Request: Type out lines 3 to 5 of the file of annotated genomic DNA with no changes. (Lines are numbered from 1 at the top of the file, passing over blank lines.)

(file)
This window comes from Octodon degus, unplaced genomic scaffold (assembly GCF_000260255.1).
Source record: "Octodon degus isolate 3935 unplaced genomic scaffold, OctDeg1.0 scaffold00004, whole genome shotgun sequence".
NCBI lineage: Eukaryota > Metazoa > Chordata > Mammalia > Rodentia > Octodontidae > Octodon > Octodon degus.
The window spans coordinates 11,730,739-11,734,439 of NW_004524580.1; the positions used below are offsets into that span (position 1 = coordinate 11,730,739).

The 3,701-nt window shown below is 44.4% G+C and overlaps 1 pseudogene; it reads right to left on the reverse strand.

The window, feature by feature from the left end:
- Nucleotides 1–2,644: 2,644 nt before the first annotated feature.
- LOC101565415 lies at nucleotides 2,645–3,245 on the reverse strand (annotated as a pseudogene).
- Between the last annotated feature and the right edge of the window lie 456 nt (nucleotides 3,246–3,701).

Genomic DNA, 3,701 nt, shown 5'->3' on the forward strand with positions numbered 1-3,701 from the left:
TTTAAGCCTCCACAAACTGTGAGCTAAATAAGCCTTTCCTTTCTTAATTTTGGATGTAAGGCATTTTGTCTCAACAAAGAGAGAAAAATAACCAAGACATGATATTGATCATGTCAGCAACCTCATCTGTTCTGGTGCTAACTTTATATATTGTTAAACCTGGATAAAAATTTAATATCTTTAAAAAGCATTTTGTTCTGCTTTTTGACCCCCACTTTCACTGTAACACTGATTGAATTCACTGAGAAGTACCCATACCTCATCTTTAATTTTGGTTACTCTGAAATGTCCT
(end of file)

NCBI lineage: Eukaryota > Metazoa > Chordata > Mammalia > Rodentia > Octodontidae > Octodon > Octodon degus.
The window spans coordinates 11,730,739-11,734,439 of NW_004524580.1; the positions used below are offsets into that span (position 1 = coordinate 11,730,739).

The 3,701-nt window shown below is 44.4% G+C and overlaps 1 pseudogene; it reads right to left on the reverse strand.